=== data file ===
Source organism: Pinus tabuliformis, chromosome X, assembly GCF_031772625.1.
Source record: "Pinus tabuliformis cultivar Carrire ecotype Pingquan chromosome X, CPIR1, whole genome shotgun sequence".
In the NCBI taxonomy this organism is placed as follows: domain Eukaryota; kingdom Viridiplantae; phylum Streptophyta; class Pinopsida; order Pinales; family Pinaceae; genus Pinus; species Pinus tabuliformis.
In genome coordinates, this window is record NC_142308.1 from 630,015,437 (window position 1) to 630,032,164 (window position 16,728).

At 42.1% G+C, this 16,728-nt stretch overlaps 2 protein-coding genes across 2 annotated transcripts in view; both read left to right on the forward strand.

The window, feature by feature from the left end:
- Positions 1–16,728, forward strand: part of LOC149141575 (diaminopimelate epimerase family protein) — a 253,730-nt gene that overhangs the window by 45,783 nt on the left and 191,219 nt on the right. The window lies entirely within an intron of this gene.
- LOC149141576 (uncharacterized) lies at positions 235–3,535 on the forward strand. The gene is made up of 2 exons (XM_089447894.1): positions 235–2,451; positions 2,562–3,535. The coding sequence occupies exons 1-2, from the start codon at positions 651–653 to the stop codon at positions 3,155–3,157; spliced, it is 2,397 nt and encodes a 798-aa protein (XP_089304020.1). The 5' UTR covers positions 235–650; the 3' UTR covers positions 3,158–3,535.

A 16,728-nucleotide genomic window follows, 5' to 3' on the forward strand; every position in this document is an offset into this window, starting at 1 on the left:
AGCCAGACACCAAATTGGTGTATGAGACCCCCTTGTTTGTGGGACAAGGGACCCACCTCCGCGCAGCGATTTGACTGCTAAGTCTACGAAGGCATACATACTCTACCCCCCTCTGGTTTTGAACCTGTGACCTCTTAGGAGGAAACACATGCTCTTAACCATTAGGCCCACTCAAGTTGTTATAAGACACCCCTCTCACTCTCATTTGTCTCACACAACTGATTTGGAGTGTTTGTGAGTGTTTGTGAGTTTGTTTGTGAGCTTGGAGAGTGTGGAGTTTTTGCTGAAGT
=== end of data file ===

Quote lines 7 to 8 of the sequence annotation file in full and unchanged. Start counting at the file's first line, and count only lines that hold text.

- Positions 1–16,728, forward strand: part of LOC149141575 (diaminopimelate epimerase family protein) — a 253,730-nt gene that overhangs the window by 45,783 nt on the left and 191,219 nt on the right. The window lies entirely within an intron of this gene.
- LOC149141576 (uncharacterized) lies at positions 235–3,535 on the forward strand. The gene is made up of 2 exons (XM_089447894.1): positions 235–2,451; positions 2,562–3,535. The coding sequence occupies exons 1-2, from the start codon at positions 651–653 to the stop codon at positions 3,155–3,157; spliced, it is 2,397 nt and encodes a 798-aa protein (XP_089304020.1). The 5' UTR covers positions 235–650; the 3' UTR covers positions 3,158–3,535.